Cat Food 101 (Part 2)

Cat Food 101 (Part 2)


Every cat parent has a different opinion on wet cat food vs. Dry cat food. Cats are obligate carnivores, which means that they need muscle-based meats in their diets. Although theoretically, they might get enough protein from plant material to exist, they need the amino acid taurine, which is found primarily in the muscle meat of animals, in order to thrive. On the whole, wet cat food, with the primary ingredient being meat or fish, provides a meal that is better suited to a cat's dietary needs. However, this doesn't necessarily mean that canned wet cat food is always a better choice than dry cat food.

The following are Some of the pros and cons of canned food: it is more expensive, can spoil more easily and requires refrigeration after opening, it is less energy dense than dry food, has up to 78% moisture content and tends to have more fat and protein especially animal protein and fewer carbohydrates than dry food. While those of dry cat food includes: it is more economical, it is convenient because you can leave it out and it doesn't spoil as easily, it is energy dense [which means a cat can consume lots of calories quickly], has about 10% moisture content, tends to have more carbohydrates and less protein than wet food and may be only slightly better than canned food at preventing dental disease.

The bottom line? “More research is needed to determine whether wet food is better,” Bough says. But the high moisture content in wet food can be beneficial to cats with urinary tract problems, diabetes, or kidney disease. It can help compensate for cats' low thirst drive, which may be partly due to their evolution as desert animals. More study is needed to confirm whether feeding wet food can help prevent some of these problems from developing in the first place. Higher protein levels more often found in wet food may be of benefit to strict carnivores like cats, who depend on consuming animals to meet their nutritional needs and require up to three times the protein of omnivores.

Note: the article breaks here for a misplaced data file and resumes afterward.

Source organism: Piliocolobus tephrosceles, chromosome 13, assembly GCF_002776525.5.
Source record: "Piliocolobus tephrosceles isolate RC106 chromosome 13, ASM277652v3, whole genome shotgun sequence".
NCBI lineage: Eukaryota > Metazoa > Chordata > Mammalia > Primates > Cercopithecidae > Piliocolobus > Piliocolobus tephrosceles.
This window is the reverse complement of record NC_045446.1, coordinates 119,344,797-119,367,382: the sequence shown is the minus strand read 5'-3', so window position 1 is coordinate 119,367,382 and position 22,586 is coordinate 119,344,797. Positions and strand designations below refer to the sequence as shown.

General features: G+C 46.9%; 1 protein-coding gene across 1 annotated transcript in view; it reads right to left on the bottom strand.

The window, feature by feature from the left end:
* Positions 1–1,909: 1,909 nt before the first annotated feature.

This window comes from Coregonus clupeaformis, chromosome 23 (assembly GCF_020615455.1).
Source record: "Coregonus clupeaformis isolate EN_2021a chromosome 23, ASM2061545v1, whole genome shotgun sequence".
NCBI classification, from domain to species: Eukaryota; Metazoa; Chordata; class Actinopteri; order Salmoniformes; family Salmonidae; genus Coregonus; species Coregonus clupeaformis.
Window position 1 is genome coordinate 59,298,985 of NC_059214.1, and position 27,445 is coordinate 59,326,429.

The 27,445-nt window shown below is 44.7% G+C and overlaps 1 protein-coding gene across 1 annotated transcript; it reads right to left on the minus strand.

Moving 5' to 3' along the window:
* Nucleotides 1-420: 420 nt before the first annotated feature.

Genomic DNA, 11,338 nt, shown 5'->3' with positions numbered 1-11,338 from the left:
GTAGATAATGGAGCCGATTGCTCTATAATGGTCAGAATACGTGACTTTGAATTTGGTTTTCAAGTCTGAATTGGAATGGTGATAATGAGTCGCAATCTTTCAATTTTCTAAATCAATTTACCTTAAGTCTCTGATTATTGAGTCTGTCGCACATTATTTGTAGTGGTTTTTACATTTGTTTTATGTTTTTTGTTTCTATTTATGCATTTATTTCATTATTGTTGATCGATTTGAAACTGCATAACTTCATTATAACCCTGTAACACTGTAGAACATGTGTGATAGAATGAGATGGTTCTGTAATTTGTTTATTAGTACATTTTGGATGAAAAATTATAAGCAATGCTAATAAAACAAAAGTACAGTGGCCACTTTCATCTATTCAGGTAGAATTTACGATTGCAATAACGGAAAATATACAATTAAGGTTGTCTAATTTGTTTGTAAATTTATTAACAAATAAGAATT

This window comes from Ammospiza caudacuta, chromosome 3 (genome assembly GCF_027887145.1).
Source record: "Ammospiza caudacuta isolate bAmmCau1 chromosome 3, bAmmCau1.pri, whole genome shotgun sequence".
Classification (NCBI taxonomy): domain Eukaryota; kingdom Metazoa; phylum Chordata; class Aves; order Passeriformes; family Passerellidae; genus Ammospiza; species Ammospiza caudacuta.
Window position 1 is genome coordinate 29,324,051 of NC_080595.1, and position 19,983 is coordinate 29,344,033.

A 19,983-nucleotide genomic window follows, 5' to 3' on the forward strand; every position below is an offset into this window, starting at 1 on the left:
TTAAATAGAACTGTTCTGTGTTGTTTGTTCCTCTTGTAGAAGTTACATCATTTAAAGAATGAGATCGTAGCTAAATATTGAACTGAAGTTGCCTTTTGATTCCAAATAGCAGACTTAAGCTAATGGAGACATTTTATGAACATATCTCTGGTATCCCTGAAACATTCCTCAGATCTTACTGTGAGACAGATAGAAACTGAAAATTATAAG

“But you can have a high protein diet that's still deficient in essential amino acids,” says Larson, citing taurine as an example. ‘’And the same is true for fats and essential fatty acids. So you need to make sure the subparts are covered.”

In all, If you feed your cat premium cat food, she is likely to thrive whether the food is in wet or dry form.


Unlike dogs and humans, cats need specific vitamins, minerals and proteins that only come from meat, so while vegetarian or vegan diets might be a healthy choice for you, they are a bad for your cat. But what cats need is not just raw meat. That may be part of life for big cats in the wild, but it`s unnatural for house cats, Hill says. “in the wild, they eat the whole animal or bird they catch, not just the meat. Meat alone will be deficient in vitamins, minerals and amino acids.” Plus, bacteria on raw meat, like salmonella and E. Coli, can make your cat and you very sick.

Concerning home made food, making your own cat food is a difficult and time consuming process, as the recipe may not contain the right quantities and proportions of nutrients for your cat.Churchill says it is best to not go through this routine alone and strongly recommends that you get a veterinary nutritionist to help, because cats are only 8 to 10 pounds and changing one ingredient can change the whole nutritional value of the diet.

Generally, most experts say commercial cat food is the way to go. “The beauty of commercial food is that it is formulated specifically for cats, so it is complete and balanced and meets their needs and you do not have to worry about it,” Churchill says.

To live a long, healthy life, your cat undoubtedly needs proper nutrition. I believe this article on cat food 101 has been able to give explicit guidelines on how to select an appropriate diet for your cat.
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